The Times report added that Mueller’s investigators have since learned “through witnesses and documents” that Israeli Prime Minister Benjamin Netanyahu previously asked the Trump campaign to help “lobby other countries” for assistance. Two sources briefed on the inquiry told the outlet that Flynn and White House adviser Jared Kushner, Trump’s son-in-law, had been tasked with leading that effort. According to the report, “Mr. Mueller’s team has emails that show Mr. Flynn saying he would work to kill the vote” — a direct contradiction to what he told investigators in January.
Flynn has previously found himself in hot water for failing to disclose payments he received from foreign governments while working for the Trump campaign.
In September 2016, Flynn’s consulting firm, Flynn Intel Group, was hired by a company that had ties to the Turkish government, and hired on researchers to investigate Fethullah Gulen, a Muslim cleric who Turkish President Recep Tayyip Erdogan has blamed for an attempted coup that same year. On Election Day, November 8, Flynn authored an op-ed column for The Hill, in which he condemned Gulen as a “radical” and argued that the United States “should not provide him safe haven.”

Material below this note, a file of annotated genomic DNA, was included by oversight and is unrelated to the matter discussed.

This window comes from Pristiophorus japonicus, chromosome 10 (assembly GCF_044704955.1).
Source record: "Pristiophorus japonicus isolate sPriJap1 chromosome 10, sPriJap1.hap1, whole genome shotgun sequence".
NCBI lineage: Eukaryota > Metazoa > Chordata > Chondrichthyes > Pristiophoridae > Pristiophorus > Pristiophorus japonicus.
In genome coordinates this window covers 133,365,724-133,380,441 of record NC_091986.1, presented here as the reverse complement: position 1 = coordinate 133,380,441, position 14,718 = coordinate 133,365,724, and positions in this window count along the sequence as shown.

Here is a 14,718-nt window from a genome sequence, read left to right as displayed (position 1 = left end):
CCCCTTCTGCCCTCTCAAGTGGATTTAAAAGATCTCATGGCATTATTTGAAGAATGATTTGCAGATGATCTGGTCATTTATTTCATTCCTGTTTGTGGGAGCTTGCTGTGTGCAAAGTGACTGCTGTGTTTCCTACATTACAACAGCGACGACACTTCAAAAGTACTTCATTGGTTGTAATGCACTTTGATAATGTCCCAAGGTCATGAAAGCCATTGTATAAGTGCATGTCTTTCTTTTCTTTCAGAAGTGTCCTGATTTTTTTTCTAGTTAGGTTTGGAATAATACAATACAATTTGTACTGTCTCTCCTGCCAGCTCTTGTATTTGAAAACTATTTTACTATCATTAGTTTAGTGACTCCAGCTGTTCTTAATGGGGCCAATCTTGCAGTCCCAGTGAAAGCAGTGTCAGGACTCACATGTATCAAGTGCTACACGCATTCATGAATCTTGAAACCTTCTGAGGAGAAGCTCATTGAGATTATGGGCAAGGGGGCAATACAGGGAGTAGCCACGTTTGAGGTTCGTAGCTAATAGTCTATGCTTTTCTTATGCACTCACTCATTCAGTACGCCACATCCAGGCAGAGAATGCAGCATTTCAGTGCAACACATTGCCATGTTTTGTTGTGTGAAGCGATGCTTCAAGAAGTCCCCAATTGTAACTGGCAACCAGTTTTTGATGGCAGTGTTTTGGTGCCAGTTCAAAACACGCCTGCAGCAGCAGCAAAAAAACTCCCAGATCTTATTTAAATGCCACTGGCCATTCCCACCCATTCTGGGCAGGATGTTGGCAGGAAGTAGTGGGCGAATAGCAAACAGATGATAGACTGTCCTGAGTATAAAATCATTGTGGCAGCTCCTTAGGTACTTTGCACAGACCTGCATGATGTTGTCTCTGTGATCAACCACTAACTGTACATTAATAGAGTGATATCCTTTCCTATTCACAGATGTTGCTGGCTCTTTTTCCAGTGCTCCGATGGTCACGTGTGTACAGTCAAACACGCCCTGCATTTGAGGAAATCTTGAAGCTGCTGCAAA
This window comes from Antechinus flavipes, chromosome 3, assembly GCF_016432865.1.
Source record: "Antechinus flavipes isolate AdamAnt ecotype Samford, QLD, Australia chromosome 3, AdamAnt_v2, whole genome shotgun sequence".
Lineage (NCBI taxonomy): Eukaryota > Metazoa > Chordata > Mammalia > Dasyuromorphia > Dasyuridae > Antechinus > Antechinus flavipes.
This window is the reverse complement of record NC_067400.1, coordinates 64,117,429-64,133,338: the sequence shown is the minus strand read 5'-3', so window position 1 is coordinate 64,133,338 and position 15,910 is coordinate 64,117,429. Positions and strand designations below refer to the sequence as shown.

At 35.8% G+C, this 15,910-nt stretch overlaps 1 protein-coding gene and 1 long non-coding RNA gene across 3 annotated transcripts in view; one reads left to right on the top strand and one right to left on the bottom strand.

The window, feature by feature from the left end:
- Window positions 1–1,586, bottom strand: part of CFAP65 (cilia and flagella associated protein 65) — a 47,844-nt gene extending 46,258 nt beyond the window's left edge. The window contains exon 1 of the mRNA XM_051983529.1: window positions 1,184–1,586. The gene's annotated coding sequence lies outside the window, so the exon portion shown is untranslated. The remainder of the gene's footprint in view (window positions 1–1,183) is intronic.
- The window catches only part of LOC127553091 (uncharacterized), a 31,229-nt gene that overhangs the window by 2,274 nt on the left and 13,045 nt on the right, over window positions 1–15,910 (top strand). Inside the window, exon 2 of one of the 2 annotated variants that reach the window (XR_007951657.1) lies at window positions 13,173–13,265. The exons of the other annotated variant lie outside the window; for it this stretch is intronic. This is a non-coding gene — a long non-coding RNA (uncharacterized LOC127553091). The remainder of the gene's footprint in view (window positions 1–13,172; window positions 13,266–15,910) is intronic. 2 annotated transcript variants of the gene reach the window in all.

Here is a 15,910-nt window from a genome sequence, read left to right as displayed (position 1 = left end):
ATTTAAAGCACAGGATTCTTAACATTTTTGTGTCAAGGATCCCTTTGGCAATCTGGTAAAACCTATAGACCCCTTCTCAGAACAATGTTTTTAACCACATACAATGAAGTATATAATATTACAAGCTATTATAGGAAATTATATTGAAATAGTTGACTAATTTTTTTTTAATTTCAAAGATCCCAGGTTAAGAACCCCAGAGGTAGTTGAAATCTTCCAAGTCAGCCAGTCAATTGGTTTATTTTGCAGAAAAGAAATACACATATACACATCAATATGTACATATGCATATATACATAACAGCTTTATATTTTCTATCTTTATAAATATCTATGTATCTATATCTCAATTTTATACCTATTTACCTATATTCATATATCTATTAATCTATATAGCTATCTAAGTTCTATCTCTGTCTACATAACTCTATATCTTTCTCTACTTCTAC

“Gülen portrays himself as a moderate, but he is in fact a radical Islamist,” Flynn wrote. “[…] If he were in reality a moderate, he would not be in exile, nor would he excite the animus of Recep Tayyip Erdoğan and his government.”
According to a March report by the Wall Street Journal, which quoted former CIA head James Woolsey, Flynn at one point also discussed with Turkish officials the hypothetical possibility of “removing [Gulen] from the U.S. and taking him to Turkey.” The outlet described the plan as an “open-ended thinking on the subject” rather than a detailed plot. Flynn denied the report in a statement through his lawyer.